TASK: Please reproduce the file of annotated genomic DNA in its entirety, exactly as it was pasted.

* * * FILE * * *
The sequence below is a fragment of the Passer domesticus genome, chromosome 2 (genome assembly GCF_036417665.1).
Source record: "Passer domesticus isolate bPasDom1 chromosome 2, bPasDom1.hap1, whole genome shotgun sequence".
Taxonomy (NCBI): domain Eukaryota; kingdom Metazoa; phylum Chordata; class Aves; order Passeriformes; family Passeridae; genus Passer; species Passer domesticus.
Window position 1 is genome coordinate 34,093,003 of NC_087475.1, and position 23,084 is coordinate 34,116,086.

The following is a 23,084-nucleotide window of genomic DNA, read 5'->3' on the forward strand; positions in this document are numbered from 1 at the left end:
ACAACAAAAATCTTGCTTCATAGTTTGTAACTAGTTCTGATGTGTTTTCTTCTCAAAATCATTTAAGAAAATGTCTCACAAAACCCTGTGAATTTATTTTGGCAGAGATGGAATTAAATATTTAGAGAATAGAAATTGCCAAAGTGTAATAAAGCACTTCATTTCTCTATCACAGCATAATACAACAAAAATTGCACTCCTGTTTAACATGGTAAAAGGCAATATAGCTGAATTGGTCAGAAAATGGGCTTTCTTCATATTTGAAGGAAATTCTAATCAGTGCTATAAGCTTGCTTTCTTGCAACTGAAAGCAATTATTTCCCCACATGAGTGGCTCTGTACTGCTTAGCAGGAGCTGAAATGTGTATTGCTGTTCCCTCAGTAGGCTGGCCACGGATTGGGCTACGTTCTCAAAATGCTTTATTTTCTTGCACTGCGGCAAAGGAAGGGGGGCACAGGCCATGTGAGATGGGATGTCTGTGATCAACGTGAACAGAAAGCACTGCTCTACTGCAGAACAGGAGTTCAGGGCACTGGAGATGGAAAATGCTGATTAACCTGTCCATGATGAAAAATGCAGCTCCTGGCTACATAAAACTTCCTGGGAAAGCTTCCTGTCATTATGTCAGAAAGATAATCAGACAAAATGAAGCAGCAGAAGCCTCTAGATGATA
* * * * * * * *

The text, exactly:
The sequence below is a fragment of the Passer domesticus genome, chromosome 2 (genome assembly GCF_036417665.1).
Source record: "Passer domesticus isolate bPasDom1 chromosome 2, bPasDom1.hap1, whole genome shotgun sequence".
Taxonomy (NCBI): domain Eukaryota; kingdom Metazoa; phylum Chordata; class Aves; order Passeriformes; family Passeridae; genus Passer; species Passer domesticus.
Window position 1 is genome coordinate 34,093,003 of NC_087475.1, and position 23,084 is coordinate 34,116,086.

The following is a 23,084-nucleotide window of genomic DNA, read 5'->3' on the forward strand; positions in this document are numbered from 1 at the left end:
ACAACAAAAATCTTGCTTCATAGTTTGTAACTAGTTCTGATGTGTTTTCTTCTCAAAATCATTTAAGAAAATGTCTCACAAAACCCTGTGAATTTATTTTGGCAGAGATGGAATTAAATATTTAGAGAATAGAAATTGCCAAAGTGTAATAAAGCACTTCATTTCTCTATCACAGCATAATACAACAAAAATTGCACTCCTGTTTAACATGGTAAAAGGCAATATAGCTGAATTGGTCAGAAAATGGGCTTTCTTCATATTTGAAGGAAATTCTAATCAGTGCTATAAGCTTGCTTTCTTGCAACTGAAAGCAATTATTTCCCCACATGAGTGGCTCTGTACTGCTTAGCAGGAGCTGAAATGTGTATTGCTGTTCCCTCAGTAGGCTGGCCACGGATTGGGCTACGTTCTCAAAATGCTTTATTTTCTTGCACTGCGGCAAAGGAAGGGGGGCACAGGCCATGTGAGATGGGATGTCTGTGATCAACGTGAACAGAAAGCACTGCTCTACTGCAGAACAGGAGTTCAGGGCACTGGAGATGGAAAATGCTGATTAACCTGTCCATGATGAAAAATGCAGCTCCTGGCTACATAAAACTTCCTGGGAAAGCTTCCTGTCATTATGTCAGAAAGATAATCAGACAAAATGAAGCAGCAGAAGCCTCTAGATGATA